It made me want to look up the word to see the variations. While you will find definitions that fit the way liberals use the term against Christians, had this:

big-ot [big-uh t]


1. a person who is utterly intolerant of any differing creed, belief, or opinion.

In some sense, then, I believe that Christians SHOULD be bigoted.

Yes, we need to be utterly intolerant to a different creed, belief, or opinion. In Acts 4:12 we see the Apostle Peter preaching:

And there is salvation in no one else, for there is no other name under heaven given among men by which we must be saved.

Peter is merely reflecting the words of Jesus in John 3:18:

Whoever believes in him is not condemned, but whoever does not believe is condemned already, because he has not believed in the name of the only Son of God.

There is no room for allowing other creeds to coexist along side of the Christian creed. Jesus is not A way to God.

Jesus is THE way to God.

So yes, call me a bigot. I won’t waver in my belief that the Christian way is right and any other way is wrong.

Where Christians and non-Christians get confused, though, is understanding that we can treat people well in spite of religious differences. I can believe that my way is the only way and still treat people decently. A difference of beliefs does not necessitate anger and animosity towards those who differ.

Liberals tend to see this as a cop out. I’ve been told if Christians really treated people decently we’d allow people to believe what they want to believe (ironically, they are refusing to allow me to believe what I want to believe).

Conservatives tend to see this as a sell-out.Sellout If we hold firm to our beliefs then we will separate from the world around us and shun evil. This is why so many Christians are up in arms about selling wedding supplies to gay couples. This is why Christian doctors are refusing to treat infants of gay couples.


We can disagree theologically and still be decent human beings. So I will do my best to treat people well.

But don’t ask me to cave on my belief about salvation just because you feel excluded. 🙂

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I’m Not Intolerant, I’m a Christian


Over the last few days I’ve had several experiences with people regarding the idea of Christian intolerance and -phobia. In case you didn’t know, the in-thing is to take whatever Christians are against and add -phobe or -phobia to the word, thus creating a new word that labels the Christian as a hater.

Do you disapprove of homosexual behavior?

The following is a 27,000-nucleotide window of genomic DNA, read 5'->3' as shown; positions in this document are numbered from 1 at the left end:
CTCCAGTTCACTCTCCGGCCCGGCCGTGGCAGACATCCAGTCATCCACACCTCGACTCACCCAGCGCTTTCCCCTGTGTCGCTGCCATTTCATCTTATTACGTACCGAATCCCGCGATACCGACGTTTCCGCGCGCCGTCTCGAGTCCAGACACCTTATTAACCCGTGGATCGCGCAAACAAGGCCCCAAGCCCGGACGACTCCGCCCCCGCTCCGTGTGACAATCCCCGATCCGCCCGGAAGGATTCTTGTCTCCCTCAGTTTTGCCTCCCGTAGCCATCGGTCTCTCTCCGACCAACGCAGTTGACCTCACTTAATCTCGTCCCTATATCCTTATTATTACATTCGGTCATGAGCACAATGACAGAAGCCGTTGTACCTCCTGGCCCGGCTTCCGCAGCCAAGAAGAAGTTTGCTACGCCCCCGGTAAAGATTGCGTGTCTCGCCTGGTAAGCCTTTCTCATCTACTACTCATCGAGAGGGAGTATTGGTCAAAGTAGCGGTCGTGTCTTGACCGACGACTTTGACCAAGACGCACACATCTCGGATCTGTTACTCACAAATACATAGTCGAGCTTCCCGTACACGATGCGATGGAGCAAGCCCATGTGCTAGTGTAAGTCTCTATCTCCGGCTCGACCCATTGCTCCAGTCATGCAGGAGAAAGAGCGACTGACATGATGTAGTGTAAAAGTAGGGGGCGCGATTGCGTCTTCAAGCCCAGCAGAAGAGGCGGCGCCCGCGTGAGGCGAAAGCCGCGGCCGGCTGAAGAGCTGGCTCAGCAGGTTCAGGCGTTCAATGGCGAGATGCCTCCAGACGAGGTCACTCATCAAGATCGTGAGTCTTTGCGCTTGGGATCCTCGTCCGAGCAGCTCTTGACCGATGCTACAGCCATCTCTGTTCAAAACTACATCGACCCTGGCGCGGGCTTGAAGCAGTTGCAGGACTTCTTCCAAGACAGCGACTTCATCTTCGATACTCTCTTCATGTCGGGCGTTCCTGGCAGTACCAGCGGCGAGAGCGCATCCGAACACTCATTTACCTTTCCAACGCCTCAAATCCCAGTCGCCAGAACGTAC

You’re a homophobe.

Do you disagree with Muslim faith?

You’re an Islamophobe.

Apparently anything you stand against is now something you’re afraid of. Except the definition of phobia is now being broadened to include “dislike of a specified thing or group.”

That makes me:

– a greenbeanophobe (never liked ’em – never will)
– a V8ophobe (c’mon, drinking tomato juice?!?)
– a wasabiphobe (I thought it was something else when I put a whole spoonful in my mouth…)

and a whole host of other things I dislike. It’s misleading to attach -phobe to designate dislike of something. It is attempt to attach a negative and derogatory label without understanding anything about anyone’s position.

In terms of faith it often comes down to Christians being labeled “intolerant” and/or “bigot.”

But I’m not intolerant.


I have a willingness to allow the existence of other opinions and behavior I don’t agree with. I have never forced anyone to change to my way of thinking. So I guess I’m tolerant. Yay, me!

As for bigot, the all-knowing Wikipedia defines it as “someone who, as a result of their prejudices, treats or views other people with fear, distrust or hatred.”

But prejudice is “prejudgment, or forming an opinion before becoming aware of the relevant facts of a case.”

I have not pre-judged other faith groups or formed an opinion before becoming aware of relevant facts. As a Christian, I will go with Jesus when he says:

I am the way, the truth, and the life. No one comes to the Father except through me. (John 14:6)

Or Peter when he preached about Jesus:

There is salvation in no one else, for there is no other name under heaven given to people by which we must be saved. (Acts 4:12)

So I’m not prejudiced. My views about other faith groups are based on my understanding that Christianity is the only way to God. And if I’m not prejudiced then I’m not bigoted, for bigotry requires prejudice.

So here I am: a tolerant, unprejudiced, non-bigoted Christian.

But I’ll still tell you that Jesus is the only way and that, as much as we can, we need to conform our lives to the character of God and the kind of lives he calls us to lead as revealed in the Bible.

And that message won’t change, no matter what the Christianphobes say about it.